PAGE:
In late 2001, after the Taliban lost power and at the beginning of Hamid Karzai's presidency, the new Afghanistan government passed a freedom of speech law. It was to allow Afghans to speak freely.
Under the new conditions allowing a free press, many newspapers and magazines were born. After about six months, 104 print media were registered. I was one of the Afghans to start publishing a newspaper, with a big hope of democracy and believing we had freedom of speech.
I was editor- in chief of the Afghan weekly newspaper "Aftab" -- The Sun. Aftab was publishing in Kabul, Afghanistan's capital city, from early 2002 to 2003. Aftab was an independent newspaper.
Aftab began publishing editorials and opinion pieces increasingly critical of former mujahedeen commanders (warlords) and religious leaders in Kabul, especially those involved in fighting in Kabul in the early 1990s.
Former mujahedeen hold the majority of power in the government of President Hamid Karzai. The articles criticized a range of people, including Minister of Defence Mohammad Qasim Fahim, Minister of Education Younis Qanooni, Vice-President Mohammad Karim Khalili, former president Burhanuddin Rabbani, and prominent religious leader Abdul Rabb al-Rasul Sayyaf.
For example, in its March 18, 2003, issue, Aftab published an article about connections between religion and military power in Afghanistan, claiming that religious leaders "legitimized" warlordism.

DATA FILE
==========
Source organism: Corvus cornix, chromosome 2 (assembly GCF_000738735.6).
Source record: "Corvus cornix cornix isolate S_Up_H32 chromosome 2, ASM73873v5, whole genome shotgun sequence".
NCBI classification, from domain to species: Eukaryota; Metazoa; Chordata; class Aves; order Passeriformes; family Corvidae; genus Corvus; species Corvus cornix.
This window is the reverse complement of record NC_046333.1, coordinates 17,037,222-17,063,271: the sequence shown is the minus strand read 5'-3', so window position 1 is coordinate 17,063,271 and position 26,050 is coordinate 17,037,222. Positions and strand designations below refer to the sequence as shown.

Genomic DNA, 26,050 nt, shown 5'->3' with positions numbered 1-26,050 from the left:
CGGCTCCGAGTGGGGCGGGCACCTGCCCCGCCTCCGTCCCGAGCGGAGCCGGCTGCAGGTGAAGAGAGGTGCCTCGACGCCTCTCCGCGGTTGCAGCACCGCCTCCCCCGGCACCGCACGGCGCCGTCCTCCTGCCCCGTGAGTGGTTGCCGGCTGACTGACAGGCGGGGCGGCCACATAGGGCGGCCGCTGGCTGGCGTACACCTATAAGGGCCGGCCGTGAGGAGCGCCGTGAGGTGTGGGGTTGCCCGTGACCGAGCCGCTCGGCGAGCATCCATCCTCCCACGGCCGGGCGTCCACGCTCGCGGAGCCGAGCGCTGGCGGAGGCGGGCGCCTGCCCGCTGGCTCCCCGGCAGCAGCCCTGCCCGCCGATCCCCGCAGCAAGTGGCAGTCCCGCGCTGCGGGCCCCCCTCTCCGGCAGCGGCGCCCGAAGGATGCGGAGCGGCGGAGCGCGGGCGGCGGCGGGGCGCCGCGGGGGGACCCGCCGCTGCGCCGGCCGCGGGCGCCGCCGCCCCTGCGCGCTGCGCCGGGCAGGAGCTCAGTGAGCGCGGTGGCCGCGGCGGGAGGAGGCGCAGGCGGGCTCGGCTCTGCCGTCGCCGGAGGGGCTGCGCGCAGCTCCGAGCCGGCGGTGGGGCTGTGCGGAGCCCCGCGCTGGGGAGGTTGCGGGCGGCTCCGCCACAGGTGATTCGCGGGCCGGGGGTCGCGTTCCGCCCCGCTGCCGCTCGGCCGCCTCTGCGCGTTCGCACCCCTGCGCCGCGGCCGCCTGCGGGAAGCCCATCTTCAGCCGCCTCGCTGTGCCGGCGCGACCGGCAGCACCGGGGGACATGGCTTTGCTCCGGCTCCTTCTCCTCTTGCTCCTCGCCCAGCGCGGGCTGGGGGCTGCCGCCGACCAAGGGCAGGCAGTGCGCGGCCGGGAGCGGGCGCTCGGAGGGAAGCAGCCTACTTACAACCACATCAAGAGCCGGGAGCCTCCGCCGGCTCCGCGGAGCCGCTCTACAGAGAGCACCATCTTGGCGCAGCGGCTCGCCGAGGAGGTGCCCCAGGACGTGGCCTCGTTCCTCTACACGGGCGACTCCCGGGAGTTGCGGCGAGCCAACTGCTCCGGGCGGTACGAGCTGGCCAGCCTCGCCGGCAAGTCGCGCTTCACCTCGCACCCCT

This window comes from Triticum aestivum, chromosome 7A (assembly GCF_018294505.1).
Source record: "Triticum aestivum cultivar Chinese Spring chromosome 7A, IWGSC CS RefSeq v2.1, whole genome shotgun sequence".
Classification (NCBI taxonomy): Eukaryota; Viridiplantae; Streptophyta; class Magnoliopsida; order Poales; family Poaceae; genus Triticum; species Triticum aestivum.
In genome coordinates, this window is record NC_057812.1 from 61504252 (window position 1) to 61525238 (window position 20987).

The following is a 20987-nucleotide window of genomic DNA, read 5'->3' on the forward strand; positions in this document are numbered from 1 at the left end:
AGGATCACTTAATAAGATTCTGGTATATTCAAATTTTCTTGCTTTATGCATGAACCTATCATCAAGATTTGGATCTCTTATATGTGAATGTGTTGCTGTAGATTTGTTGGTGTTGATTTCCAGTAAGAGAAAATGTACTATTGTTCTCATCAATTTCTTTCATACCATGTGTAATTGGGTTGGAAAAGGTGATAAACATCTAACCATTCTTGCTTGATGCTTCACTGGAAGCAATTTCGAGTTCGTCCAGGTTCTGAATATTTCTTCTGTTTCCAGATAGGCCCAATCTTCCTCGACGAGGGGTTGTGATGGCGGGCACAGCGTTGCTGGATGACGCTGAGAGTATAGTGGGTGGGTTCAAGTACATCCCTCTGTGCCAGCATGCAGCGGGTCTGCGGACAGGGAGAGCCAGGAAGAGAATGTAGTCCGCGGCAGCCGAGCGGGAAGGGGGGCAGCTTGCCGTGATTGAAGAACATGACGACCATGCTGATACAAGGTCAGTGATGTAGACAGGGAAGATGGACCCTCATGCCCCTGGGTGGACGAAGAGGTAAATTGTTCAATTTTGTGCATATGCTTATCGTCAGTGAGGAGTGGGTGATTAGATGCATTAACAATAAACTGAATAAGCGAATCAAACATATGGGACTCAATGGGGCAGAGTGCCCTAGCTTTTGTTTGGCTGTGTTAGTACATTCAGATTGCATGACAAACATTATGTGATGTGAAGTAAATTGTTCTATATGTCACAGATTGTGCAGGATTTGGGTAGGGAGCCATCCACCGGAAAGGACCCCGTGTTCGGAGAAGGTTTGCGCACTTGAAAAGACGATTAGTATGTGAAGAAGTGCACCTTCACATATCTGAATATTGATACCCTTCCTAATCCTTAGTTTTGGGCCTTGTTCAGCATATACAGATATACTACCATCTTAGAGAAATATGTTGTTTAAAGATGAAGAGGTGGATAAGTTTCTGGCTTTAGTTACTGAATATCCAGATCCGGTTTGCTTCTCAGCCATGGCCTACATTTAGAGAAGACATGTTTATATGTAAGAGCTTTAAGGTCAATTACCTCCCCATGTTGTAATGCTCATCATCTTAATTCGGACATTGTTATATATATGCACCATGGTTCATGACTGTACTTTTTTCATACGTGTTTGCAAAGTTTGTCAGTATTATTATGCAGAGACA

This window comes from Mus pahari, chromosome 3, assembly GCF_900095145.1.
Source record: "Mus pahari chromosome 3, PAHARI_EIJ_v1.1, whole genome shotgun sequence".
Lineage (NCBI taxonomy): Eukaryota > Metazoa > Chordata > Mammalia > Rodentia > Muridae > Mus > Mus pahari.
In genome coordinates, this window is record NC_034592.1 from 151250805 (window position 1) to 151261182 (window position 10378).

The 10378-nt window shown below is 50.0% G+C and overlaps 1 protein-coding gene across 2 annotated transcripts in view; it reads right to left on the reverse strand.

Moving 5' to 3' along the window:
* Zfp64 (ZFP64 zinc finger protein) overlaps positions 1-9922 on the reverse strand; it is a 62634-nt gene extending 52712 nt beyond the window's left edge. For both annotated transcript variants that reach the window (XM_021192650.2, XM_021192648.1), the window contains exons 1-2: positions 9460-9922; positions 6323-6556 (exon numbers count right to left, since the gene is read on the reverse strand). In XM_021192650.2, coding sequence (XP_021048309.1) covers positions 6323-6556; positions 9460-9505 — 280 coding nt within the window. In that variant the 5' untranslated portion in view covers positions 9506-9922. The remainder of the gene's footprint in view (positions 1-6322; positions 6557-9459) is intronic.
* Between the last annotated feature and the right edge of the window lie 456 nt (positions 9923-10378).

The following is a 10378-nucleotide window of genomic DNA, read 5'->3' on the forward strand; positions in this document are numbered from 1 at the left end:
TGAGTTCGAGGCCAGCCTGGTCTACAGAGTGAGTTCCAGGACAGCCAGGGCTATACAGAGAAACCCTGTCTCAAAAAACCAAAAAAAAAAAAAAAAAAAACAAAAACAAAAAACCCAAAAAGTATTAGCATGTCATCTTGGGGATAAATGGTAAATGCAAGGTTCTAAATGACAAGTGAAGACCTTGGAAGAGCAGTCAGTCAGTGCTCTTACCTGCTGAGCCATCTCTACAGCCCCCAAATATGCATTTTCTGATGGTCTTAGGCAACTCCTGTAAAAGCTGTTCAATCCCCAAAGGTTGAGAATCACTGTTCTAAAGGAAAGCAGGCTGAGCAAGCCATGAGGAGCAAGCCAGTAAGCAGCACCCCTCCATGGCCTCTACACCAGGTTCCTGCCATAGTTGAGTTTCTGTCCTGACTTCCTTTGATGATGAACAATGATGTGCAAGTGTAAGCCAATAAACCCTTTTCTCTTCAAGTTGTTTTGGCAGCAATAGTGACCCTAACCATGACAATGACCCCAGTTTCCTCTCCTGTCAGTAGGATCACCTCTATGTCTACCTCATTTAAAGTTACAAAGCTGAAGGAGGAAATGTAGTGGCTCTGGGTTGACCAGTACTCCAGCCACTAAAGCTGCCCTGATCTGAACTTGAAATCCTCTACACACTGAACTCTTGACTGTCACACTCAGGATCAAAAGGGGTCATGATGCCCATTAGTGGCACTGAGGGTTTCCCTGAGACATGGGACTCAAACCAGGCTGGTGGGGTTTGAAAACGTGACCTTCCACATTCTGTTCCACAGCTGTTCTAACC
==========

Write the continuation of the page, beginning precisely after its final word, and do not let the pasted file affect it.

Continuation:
In its March 27 issue, Aftab published an article strongly critical of former president Rabbani, with a pencil drawing of Rabbani destroying houses in Kabul in the early 1990s, and an article critical of Sheikh Mohammad Asef Mohseni, a mujahedeen leader and original head of the political organization Harakat-e Islami.
In the first week of April, Aftab published an article entitled Secularism as a Third Approach, and in the next issue, on April 12, an article critical of the conservatism and past military activities of Sayyaf and his party, Ittihad-e Islami.
Aftab became a target of harassment and death threats in March 2003 after publishing those and other articles critical of mujahedeen commanders and conservative religious leaders. Electricity to Aftab's office was cut off at the end of March on the orders of the agriculture minister who had also been criticized in the newspaper.
After running an article on mujahedeen chief Abdul Rabb al-Rasul Sayyaf on April 9, I started getting anonymous warning calls. Most of them told me: "You published an article on the esteemed Sayyaf and you insulted him. You are going to pay for that ... it is easy for us to kidnap you."
I received another call the same day warning that all of my family will be massacred. Warnings also came from the national security department and some political parties.
A conservative journalist, who was editor of a mujahedeen publication, warned me on April 15: "I'm the one who told them not to harm you, but now it's more than I can handle. Be careful that you don't regret what you do."
The death threats stepped up on April 16. An anonymous caller told me: "We are following you like your shadow. We can kill you without any problem." Aftab had just published an article calling for a secular government in Afghanistan. When I went to the information ministry the next day, the deputy minister gave me a letter of recommendation for the interior ministry.